In 2005, Johanson started EntrepNegosyo, an information gateway intended for the Philippine business community. It provided business news, bulletins, research and technology advancements that helped promote entrepreneurship literacy. His aim was to create global impact by empowering young Filipino entrepreneurs to be leaders, and taking the initiative in finding community solutions.
A passionate advocate of entrepreneurship, he envisioned EntrepNegosyo to be a universal portal where start-up companies could utilize shared resources from partners across the globe. To date, EntrepNegosyo has more than 5,000 start-up subscribers as well as Small and Medium Industries (SMEs) taking advantage of its easy-to-use portal.
On his EntrepNegosyo Facebook site, Johan has created a dynamic meeting ground that allows its voluminous membership to expand their businesses while networking with one another, through active social media interaction. Relevant and valuable daily business advice and bulletins are part of the EntrepNepsyo’s regular menu, as well as inspirational talks from featured speakers. His work today allows young Filipino entrepreneurs the information and support to start, to grow, to network and to succeed in their chosen business endeavors through direct exposure to the working opportunities offered in his two social media sites.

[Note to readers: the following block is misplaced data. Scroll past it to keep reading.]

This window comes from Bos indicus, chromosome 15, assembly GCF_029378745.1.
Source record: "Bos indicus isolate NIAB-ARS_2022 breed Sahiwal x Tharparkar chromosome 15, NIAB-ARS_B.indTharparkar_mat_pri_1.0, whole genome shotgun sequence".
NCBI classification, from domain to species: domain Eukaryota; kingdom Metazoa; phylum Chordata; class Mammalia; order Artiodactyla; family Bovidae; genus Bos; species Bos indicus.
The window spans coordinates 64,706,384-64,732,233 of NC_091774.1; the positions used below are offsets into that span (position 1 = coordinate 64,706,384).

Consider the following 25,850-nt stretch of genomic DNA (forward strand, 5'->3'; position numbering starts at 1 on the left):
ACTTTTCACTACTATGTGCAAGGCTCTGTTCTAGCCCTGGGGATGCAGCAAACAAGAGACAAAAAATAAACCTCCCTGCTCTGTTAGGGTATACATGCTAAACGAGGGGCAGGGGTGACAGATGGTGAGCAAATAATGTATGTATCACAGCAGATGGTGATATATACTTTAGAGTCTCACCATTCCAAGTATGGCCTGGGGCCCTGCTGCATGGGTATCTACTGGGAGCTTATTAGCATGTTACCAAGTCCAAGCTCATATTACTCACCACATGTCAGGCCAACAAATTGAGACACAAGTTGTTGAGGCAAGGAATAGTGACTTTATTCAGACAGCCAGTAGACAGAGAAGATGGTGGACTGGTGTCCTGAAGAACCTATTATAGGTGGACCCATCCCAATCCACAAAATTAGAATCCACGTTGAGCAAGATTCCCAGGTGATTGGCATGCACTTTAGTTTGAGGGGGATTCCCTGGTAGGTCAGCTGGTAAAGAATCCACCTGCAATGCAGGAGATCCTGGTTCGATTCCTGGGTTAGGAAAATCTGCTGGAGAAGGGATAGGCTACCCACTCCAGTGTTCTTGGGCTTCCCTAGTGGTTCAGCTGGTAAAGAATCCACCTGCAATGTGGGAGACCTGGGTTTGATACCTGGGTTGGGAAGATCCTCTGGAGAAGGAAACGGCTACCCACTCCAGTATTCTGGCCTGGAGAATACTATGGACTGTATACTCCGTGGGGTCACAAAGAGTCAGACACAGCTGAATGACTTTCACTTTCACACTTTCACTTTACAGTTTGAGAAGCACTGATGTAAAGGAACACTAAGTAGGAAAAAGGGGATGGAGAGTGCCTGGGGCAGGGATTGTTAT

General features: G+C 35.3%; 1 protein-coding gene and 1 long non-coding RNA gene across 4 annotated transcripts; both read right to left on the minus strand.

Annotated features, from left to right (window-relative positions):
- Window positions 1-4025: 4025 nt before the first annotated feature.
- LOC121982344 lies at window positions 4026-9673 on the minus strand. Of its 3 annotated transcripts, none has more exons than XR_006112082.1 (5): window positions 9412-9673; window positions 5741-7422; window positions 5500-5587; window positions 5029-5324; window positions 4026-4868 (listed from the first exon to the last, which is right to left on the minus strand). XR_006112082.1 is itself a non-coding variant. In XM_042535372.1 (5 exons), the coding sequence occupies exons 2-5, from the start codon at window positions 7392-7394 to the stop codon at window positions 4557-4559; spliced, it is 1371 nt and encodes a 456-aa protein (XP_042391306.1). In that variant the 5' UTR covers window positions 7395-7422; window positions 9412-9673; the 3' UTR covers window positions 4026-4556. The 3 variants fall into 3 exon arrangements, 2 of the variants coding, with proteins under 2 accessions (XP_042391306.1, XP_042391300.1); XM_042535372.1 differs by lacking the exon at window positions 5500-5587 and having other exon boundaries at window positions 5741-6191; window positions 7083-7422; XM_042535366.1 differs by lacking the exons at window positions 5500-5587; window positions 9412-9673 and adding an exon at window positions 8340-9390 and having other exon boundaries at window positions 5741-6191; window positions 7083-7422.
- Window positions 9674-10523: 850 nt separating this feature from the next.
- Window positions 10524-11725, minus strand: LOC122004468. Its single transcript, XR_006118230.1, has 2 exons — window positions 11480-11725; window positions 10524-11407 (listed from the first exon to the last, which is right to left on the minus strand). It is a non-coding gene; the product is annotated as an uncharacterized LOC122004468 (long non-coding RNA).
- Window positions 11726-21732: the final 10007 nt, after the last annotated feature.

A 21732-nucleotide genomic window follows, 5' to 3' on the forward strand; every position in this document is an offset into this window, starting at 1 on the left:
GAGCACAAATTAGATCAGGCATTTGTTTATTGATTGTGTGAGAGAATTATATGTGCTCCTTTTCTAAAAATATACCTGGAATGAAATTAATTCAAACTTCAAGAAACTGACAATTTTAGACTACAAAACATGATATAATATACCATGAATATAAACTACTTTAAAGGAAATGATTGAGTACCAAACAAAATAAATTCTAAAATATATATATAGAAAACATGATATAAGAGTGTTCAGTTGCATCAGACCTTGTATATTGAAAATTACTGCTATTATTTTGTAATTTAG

By pioneering this online Philippine business community page for Filipino entrepreneurs, Cheng was able to pursue his passion for web and industrial design. Johan considers it a rare opportunity to work at something that he is very passionate for. Apart from this, Johanson has also involved himself in several other ventures: As social media and business development head of Philip Leonard Furniture; as Vice-President for Business Information Technology at Real Estate HUB, LLC; and as Sales Representative at AutoKid Group of Companies. Johan’s career in the volunteer sector began in 2000, when he joined Junior Chamber International (JCI) Manila. Here he further honed his leadership abilities, becoming chairman for different standing committees. He was soon an invaluable, eager member, driven by his innate desire to be of assistance to everyone.